Friday, August 10, 2012

Being Here in Ecotopia

The big news is pickles.  4 Quarts of Bread and Butter on Thursday....7 Quarts of Dill last Tuesday.  One of those satisfying activities that sets us up for enjoying summers abundance next winter.  We're keeping the long long vines of pumpkins and kuri squash well watered as the days are simmering past 100 degrees.  The capillary action of a twenty foot branch of cinderella pumpkin is impressive as it carries water from roots to tips.  Food and water..... what's counts more in the great scheme of things?  It's a revolutionary act to grow your own.  The perfume of the blackberries in the heat is intoxicating.  Picking up wind fall apples with a little 8 year old friend is being in a state of grace.  Savoring the juice of an asian pear, a gift from Gaia from a tree just two years old.  The generosity of underestimated, so undermined.

I asked Gaia what was on her mind and she reminded me: Make peace with yourself, grow your own food, share and give thanks ceremoniously in community, take care of all children everywhere. Remember what matters most.  Know what you know.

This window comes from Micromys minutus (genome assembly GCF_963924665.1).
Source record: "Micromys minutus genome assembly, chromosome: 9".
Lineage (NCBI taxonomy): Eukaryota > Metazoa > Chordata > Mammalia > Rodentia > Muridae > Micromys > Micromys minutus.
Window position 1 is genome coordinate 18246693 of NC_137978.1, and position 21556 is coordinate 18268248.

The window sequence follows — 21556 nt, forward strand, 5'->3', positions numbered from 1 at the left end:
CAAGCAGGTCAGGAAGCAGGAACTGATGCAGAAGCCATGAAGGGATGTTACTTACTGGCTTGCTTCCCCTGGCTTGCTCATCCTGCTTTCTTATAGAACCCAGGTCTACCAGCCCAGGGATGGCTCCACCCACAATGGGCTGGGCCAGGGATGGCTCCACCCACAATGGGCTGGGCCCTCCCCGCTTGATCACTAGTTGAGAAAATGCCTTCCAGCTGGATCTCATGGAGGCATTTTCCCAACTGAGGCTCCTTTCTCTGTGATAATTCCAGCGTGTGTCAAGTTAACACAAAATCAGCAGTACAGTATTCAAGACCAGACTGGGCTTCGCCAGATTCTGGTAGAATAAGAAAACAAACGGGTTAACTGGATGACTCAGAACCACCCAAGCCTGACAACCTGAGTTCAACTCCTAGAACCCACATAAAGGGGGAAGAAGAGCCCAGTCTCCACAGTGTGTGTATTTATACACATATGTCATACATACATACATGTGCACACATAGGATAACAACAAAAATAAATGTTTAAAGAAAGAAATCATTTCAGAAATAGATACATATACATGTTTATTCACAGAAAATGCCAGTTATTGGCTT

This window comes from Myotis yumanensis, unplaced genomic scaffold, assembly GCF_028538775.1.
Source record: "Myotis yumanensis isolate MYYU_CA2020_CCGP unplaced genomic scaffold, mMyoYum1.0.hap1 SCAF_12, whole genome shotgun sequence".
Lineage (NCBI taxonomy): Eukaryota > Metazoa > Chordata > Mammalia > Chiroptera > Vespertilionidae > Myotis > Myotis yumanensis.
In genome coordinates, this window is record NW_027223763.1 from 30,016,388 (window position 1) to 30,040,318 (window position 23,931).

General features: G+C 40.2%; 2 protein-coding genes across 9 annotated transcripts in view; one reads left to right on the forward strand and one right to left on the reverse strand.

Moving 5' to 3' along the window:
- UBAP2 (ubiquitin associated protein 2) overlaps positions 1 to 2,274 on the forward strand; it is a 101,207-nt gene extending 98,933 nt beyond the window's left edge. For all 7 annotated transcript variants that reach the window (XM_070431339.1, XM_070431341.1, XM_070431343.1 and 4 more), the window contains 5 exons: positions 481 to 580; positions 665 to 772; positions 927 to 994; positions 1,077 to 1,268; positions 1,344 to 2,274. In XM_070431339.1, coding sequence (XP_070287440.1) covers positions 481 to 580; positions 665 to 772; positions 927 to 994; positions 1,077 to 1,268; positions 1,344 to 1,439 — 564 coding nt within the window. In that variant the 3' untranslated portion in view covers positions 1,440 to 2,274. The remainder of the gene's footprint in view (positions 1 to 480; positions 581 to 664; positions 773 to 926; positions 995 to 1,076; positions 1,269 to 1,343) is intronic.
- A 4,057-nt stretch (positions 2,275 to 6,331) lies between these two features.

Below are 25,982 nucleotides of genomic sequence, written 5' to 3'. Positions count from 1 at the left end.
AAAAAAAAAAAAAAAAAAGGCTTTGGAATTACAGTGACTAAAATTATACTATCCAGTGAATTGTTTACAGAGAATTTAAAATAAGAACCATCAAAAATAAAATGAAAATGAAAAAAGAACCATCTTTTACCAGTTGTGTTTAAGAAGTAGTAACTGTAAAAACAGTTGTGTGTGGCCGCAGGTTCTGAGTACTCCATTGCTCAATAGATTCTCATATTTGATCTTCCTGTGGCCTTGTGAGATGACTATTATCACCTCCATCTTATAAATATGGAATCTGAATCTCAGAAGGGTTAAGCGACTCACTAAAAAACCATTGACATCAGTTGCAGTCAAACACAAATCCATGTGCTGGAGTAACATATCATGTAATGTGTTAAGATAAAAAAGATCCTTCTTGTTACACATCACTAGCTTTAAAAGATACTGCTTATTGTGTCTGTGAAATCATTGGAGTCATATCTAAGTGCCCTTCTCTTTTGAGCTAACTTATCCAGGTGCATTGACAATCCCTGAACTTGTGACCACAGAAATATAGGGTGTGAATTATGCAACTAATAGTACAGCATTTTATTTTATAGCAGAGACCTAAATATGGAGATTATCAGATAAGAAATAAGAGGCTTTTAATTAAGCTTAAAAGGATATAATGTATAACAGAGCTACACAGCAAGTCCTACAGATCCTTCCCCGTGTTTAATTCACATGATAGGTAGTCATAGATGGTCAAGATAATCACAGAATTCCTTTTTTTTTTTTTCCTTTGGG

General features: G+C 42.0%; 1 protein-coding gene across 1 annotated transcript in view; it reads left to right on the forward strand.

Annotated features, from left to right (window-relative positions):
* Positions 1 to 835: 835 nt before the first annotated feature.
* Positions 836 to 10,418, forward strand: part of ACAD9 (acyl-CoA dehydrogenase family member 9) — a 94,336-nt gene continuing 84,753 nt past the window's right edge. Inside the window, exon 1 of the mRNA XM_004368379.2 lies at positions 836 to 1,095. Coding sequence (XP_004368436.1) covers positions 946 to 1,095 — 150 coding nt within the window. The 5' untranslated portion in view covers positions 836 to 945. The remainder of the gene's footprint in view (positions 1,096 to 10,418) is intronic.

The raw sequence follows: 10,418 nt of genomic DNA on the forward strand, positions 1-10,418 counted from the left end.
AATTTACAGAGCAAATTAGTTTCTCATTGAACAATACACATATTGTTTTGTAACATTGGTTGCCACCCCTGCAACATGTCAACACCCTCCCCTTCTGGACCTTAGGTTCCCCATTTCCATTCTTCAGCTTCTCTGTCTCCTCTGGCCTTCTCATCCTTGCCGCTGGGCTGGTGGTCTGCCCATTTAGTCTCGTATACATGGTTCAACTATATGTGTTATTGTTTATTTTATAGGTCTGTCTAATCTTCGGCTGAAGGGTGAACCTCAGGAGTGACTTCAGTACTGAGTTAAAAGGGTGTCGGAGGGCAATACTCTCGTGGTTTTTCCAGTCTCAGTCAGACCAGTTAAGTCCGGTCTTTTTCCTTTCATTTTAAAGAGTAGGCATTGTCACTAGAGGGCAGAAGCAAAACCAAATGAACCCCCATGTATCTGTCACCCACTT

What nourishes us?  Not the empty calories of consumerism but the sustenance from original sources.  Grow some chard and adopt a couple of hens. You will eat and feel like a queen.  Blessings shower down like meteors from sparkling north western skies.   If you are not ecstatic with gratitude you are missing what is right before your eyes...... the Perseid's. Don't go right to bed for the next couple of nights.  Go outside and experience reality in the form of a meteor shower..... a spike in the number of meteors or "shooting stars" that streak through the night sky. Most meteor showers are spawned by comets. As a comet orbits the Sun it sheds an icy, dusty debris stream along its orbit. If Earth travels through this stream, we will see a meteor shower. Although the meteors can appear anywhere in the sky, if you trace their paths, the meteors in each shower appear to "rain" into the sky from the same region. Meteor showers are named for the constellation that coincides with this region in the sky, a spot known as the radiant. For instance, the radiant for the Leonid meteor shower is in the constellation Leo. The Perseid meteor shower is so named because meteors appear to fall from a point in the constellation Perseus.

Catch a Falling Star and put it in your pocket save it for a rainy day
Catch a Falling Star and put it in your pocket never let it fade away
For love may come and tap you on the shoulder
Some star less night
And just in case you're feeling kinda somber
You'll have a pocket full of starlight.

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